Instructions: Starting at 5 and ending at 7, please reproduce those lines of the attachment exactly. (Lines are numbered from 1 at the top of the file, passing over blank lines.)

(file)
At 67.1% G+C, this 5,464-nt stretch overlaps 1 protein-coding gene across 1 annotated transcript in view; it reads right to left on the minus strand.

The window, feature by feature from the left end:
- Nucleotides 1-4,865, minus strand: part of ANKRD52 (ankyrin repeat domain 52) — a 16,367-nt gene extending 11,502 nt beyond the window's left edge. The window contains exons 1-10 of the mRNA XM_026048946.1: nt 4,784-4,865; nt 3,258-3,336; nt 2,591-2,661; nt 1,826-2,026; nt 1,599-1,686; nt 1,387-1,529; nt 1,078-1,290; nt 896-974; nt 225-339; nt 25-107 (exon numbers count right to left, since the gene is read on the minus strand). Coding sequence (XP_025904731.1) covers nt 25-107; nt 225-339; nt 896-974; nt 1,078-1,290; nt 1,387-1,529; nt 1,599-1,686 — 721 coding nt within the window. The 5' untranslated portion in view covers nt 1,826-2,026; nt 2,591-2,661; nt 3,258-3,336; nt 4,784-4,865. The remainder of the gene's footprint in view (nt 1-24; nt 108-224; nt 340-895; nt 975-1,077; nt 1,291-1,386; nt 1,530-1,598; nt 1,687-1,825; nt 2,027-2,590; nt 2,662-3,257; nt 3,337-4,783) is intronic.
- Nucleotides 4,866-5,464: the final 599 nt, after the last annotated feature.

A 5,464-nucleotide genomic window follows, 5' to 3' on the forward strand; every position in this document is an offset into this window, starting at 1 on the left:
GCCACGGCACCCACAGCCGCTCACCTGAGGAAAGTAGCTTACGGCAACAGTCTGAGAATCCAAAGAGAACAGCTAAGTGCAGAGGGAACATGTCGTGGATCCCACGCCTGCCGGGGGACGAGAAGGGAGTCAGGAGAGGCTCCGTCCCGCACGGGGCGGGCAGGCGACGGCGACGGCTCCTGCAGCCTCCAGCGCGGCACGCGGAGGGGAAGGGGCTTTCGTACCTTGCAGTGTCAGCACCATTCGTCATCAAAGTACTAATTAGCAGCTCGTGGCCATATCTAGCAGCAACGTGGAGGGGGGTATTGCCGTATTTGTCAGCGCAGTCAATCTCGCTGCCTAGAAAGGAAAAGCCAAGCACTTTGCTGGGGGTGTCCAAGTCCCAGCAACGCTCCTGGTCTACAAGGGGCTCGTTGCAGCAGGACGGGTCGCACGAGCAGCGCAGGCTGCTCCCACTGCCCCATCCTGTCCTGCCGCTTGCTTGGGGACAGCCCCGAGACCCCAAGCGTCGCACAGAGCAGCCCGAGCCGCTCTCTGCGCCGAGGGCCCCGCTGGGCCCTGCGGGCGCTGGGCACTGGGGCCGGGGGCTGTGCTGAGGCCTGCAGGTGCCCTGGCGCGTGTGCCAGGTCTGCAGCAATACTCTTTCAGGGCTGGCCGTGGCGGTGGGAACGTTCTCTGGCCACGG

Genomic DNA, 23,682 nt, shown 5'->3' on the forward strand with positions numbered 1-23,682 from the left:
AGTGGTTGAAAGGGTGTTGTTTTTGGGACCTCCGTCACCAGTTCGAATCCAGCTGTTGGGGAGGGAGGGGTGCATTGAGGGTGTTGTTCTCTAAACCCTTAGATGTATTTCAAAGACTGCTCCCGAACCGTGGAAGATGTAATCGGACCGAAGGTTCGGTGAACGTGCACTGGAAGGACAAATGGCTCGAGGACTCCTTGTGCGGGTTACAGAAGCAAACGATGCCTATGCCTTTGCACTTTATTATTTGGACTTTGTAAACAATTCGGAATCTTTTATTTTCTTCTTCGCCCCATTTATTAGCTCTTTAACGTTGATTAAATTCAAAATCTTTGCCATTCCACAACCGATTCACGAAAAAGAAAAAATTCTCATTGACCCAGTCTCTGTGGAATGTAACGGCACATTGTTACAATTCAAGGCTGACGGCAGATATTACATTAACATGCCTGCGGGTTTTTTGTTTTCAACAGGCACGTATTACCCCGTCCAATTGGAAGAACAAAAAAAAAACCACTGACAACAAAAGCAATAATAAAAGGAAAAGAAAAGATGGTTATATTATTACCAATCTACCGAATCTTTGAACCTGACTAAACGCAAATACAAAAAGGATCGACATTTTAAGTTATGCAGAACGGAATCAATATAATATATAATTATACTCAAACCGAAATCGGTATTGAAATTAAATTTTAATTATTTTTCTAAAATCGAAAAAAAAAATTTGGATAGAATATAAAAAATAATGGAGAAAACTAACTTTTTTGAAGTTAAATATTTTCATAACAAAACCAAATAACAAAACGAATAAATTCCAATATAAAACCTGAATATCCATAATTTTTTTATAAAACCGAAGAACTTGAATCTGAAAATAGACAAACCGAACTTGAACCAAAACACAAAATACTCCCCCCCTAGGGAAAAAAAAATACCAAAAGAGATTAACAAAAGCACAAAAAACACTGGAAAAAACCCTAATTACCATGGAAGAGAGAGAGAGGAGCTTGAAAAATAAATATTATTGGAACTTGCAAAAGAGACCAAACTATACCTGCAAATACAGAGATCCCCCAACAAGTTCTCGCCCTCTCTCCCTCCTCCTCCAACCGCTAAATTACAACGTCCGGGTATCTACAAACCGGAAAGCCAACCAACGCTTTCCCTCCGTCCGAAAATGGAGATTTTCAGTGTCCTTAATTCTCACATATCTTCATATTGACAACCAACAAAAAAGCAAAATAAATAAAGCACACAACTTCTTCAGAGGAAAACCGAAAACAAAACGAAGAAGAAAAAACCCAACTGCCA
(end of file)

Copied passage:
A 5,464-nucleotide genomic window follows, 5' to 3' on the forward strand; every position in this document is an offset into this window, starting at 1 on the left:
GCCACGGCACCCACAGCCGCTCACCTGAGGAAAGTAGCTTACGGCAACAGTCTGAGAATCCAAAGAGAACAGCTAAGTGCAGAGGGAACATGTCGTGGATCCCACGCCTGCCGGGGGACGAGAAGGGAGTCAGGAGAGGCTCCGTCCCGCACGGGGCGGGCAGGCGACGGCGACGGCTCCTGCAGCCTCCAGCGCGGCACGCGGAGGGGAAGGGGCTTTCGTACCTTGCAGTGTCAGCACCATTCGTCATCAAAGTACTAATTAGCAGCTCGTGGCCATATCTAGCAGCAACGTGGAGGGGGGTATTGCCGTATTTGTCAGCGCAGTCAATCTCGCTGCCTAGAAAGGAAAAGCCAAGCACTTTGCTGGGGGTGTCCAAGTCCCAGCAACGCTCCTGGTCTACAAGGGGCTCGTTGCAGCAGGACGGGTCGCACGAGCAGCGCAGGCTGCTCCCACTGCCCCATCCTGTCCTGCCGCTTGCTTGGGGACAGCCCCGAGACCCCAAGCGTCGCACAGAGCAGCCCGAGCCGCTCTCTGCGCCGAGGGCCCCGCTGGGCCCTGCGGGCGCTGGGCACTGGGGCCGGGGGCTGTGCTGAGGCCTGCAGGTGCCCTGGCGCGTGTGCCAGGTCTGCAGCAATACTCTTTCAGGGCTGGCCGTGGCGGTGGGAACGTTCTCTGGCCACGG

Genomic DNA, 23,682 nt, shown 5'->3' on the forward strand with positions numbered 1-23,682 from the left: